Drugs and chemicals

Diazepam (DZP, Square Pharmaceuticals Ltd.) was used as a standard drug. Tween 80 and all the other reagents and chemicals were purchased from Sigma-Aldrich, Denmark.

Phytochemical investigations

The methanol extract of the plant was screened for various phytoconstituents according to the procedure described by Khandelwal [18].

Experimental animals

Swiss albino male mice (22-28 g) were obtained from the animal house facilities of the Bangladesh Council for Scientific & Industrial Research (BCSIR), Chittagong, Bangladesh. The animals were free to access food and water ad libitum and were housed in polypropylene cages at a temperature (25 ±1 °C) throughout the study. The experiments were conducted from 9.00 am to 2.00 pm. After the examination, all animals were euthanized with sodium pentobarbital (135 mg/kg, i.p.) and were sacrificed. The experimental protocol was approved (#SUB-TI-14) by the Department of Pharmacy, Southern University Bangladesh (SUB), Chittagong, Bangladesh.

Acute toxicity study

We followed the OECD guidelines for this test. Albino mice (n = 6) were randomly selected in this study. The animals fasted only with free access to the water for 12 hours. The animals were then weighed and orally tested at 1000, 2000, 3000, and 4000 mg/kg for extract. Then the animals had been deprived of their food for 2 hours and the first four hours afterward for 72 hours, and afterward for 7 days after administration of the drugs, mortality and clinical signs (e.g., skin, fur, eyes, and mucosal signs) were noted. Gross conduct such as body position, locomotion, raising, tremors, and gait have been observed for seven days. The impact of plant extracts on the grip strength, pain response, and an accurate reflection has been recorded. Therefore, food and water consumption are tracked.

Test for anxiolytic-like effects

Experimental design

To study the anxiolytic effect of MEUL, thirty-five mice were randomly divided into seven groups of five animals each (n = 5). Group I: Negative control (vehicle: 0.05% tween 80 dissolved in 0.9% NaCl solution); group II: Positive control (DZP); groups III and IV were treated with MEUL: 250 and 500 mg/kg), respectively; groups V and VI were treated with a combination of DZP2 and MEUL (DZP2 + MEUL 250 and DZP2 + MEUL 500).

Open-field test (OFT)

This test was performed according to a published procedure with slight modification [3]. According to this procedure, animals received controls and test extract 30 min before the test. Then the animals were individually placed in the center of the box and allowed to move freely. The number of squares crossed with all four paws, rearings, and a number of grooming were recorded for 3 min (testing period). In the combined treatment groups, DZP (2 mg/kg, i.p.) was given 15 min before MEUL administration, and parameters mentioned earlier were similarly recorded.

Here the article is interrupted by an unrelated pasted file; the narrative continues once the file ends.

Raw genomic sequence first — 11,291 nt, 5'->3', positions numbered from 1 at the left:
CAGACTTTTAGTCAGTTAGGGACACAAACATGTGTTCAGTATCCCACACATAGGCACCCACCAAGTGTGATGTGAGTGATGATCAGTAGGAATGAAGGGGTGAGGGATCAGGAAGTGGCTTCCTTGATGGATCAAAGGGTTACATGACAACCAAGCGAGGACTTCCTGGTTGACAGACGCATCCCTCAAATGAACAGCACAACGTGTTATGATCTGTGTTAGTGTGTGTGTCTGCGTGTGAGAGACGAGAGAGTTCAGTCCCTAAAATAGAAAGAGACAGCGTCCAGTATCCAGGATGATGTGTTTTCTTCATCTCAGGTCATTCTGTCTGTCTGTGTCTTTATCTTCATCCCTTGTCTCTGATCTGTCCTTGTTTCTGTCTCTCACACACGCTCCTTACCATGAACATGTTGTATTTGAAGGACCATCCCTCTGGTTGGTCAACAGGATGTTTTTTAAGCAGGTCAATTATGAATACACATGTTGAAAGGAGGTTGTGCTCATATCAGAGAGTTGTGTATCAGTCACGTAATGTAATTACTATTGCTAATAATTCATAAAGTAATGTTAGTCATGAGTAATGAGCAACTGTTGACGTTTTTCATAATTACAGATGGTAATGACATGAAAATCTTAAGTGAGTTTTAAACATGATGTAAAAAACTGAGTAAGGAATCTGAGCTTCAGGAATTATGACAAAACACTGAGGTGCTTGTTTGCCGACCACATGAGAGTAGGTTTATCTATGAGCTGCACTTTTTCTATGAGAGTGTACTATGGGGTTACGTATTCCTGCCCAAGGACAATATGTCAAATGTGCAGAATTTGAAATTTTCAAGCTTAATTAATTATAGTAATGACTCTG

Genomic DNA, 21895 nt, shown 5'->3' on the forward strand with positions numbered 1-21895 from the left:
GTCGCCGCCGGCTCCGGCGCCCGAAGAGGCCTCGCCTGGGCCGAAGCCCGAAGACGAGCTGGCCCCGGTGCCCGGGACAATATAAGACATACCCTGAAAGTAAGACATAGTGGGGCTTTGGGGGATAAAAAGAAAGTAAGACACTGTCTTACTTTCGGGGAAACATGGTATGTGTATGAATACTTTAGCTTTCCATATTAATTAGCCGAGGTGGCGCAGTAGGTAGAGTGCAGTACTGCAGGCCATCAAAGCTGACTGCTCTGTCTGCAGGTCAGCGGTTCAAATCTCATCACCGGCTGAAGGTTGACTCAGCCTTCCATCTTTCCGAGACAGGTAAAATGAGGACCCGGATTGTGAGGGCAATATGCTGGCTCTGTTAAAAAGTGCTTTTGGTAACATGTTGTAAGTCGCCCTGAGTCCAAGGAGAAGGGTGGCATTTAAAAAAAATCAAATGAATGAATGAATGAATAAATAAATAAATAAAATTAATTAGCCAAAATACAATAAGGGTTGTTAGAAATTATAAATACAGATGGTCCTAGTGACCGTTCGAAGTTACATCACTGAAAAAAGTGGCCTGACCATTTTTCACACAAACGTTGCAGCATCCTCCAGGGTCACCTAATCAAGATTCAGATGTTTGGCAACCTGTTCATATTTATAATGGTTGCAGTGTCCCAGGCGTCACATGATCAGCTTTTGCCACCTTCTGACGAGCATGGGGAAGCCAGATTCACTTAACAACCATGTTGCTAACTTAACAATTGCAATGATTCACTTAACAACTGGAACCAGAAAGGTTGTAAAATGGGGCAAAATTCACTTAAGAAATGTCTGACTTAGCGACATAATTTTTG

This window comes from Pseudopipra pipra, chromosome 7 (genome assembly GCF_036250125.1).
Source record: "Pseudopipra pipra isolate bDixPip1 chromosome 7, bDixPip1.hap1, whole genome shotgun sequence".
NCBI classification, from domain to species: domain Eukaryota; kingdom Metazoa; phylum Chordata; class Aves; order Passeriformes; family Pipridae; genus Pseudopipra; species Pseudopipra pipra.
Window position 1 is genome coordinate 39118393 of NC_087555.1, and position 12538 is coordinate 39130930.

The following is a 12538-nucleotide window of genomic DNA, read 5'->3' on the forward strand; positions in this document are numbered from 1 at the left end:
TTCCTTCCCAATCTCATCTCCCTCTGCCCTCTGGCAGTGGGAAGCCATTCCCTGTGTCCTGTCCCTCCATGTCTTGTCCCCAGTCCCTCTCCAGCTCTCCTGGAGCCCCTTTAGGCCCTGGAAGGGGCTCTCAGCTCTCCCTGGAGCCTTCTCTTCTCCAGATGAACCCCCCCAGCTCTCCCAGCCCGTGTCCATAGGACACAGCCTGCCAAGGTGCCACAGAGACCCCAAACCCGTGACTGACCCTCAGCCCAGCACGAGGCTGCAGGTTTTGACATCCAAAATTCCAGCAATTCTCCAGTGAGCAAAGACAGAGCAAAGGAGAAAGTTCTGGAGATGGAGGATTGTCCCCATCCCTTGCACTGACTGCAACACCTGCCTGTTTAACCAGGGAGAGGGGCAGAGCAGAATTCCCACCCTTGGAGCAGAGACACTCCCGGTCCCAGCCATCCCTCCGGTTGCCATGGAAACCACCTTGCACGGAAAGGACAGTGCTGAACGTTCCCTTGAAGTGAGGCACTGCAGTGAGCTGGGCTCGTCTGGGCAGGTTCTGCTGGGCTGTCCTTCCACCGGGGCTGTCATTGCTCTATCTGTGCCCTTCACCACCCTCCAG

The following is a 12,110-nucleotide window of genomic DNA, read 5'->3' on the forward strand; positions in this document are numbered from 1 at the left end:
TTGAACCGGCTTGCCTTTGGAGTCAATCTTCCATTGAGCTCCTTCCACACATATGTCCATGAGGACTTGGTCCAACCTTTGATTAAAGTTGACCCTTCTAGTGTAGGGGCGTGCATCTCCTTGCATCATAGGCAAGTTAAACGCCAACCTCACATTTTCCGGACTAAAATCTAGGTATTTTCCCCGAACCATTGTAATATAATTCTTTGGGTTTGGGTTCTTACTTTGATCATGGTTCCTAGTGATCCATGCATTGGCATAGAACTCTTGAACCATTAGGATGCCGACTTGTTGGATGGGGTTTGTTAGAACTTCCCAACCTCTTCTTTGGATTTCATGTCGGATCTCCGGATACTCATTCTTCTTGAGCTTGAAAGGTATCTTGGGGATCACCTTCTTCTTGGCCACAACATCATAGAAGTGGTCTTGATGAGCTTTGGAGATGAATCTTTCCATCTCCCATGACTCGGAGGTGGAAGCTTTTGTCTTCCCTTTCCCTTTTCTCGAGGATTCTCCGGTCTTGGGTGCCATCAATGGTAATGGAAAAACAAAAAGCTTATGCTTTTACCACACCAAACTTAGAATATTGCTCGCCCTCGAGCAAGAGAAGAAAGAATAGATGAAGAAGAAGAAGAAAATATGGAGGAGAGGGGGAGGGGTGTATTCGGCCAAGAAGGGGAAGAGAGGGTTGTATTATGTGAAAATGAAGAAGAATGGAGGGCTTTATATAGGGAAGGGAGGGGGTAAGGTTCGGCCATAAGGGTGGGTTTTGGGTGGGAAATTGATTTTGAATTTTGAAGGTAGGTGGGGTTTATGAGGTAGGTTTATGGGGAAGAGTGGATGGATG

Light-dark test (LDT)

After 30 min of administration of controls and test samples, mice were placed in the middle of the light compartment. The animals were then observed for 3 min, and the time spent inside the dark box was recorded [15]. In the combined treatment groups, DZP (2 mg/kg, i.p.) was administered 15 min before the MEUL administration, and the above-mentioned parameter was similarly recorded.

Swing test (SWT)

In this test, the number of swings of each animal was recorded for 3 min, after 30 min of administration of controls and MEUL [17]. In the combined treatment groups, DZP (2 mg/kg, i.p.) was given 15 min before the MEUL administration, and a number of swings were recorded similarly.

Statistical analysis

Results are expressed as the mean ± standard error of the mean (SEM). Data were analyzed by one-way analysis of variance (ANOVA) Neuman Keul’s test using Graph Pad Prism (version: 6.0) software, considering p≤ 0.05 at 95% confidence intervals.

Results

The phytochemical reports suggest that the plant contains alkaloids, glycosides, flavonoids, terpenes, saponins, gums, and reducing sugars (Table 1).

Table 1 Phytochemical relevance of the methanolic crude extract of U. lobata

The MEUL (1000, 2000, 3000, and 4000 mg/kg, p.o.) did not change the frequently observed parameters (e.g., writing, grooming, corneal reflex, touch response, torch response, pain response, tremors, convulsion, righting reflux, skin color,pinna reflex, restlessness, alertness, pupils, urination, food intake, gripping, lacrimation, salivation, and water intake) in the experimental animals (Table 2). The extract did not exert toxic or lethal effects, suggesting the median lethal dose (LD50) of the extract might be more significant than 4000 mg/kg (p.o.).

Table 2 Effect of methanolic extract of U. lobata on acute oral toxicity test in Swiss albino mice

Shown in Table 3 are the results of our investigation pertaining to the anxiolytic-like effects of the MEUL. Results reveal that DZP (2 mg/kg) significantly (p <0.05) reduced the number of field cross, rearing, and grooming in OFT. DZP also decreased the light residence time and number of swings in experimental animals in comparison to the NC and MEUL groups. MEUL dose-dependently exerted a calming effect in experimental animals. MEUL at 500 mg/kg significantly reduced the number of square crossing, rearing, and grooming parameters in OFT. MEUL at 500 mg/kg also significantly increased the light residence time and number of swings in Swiss mice.

Table 3 Effects of test sample and controls on mice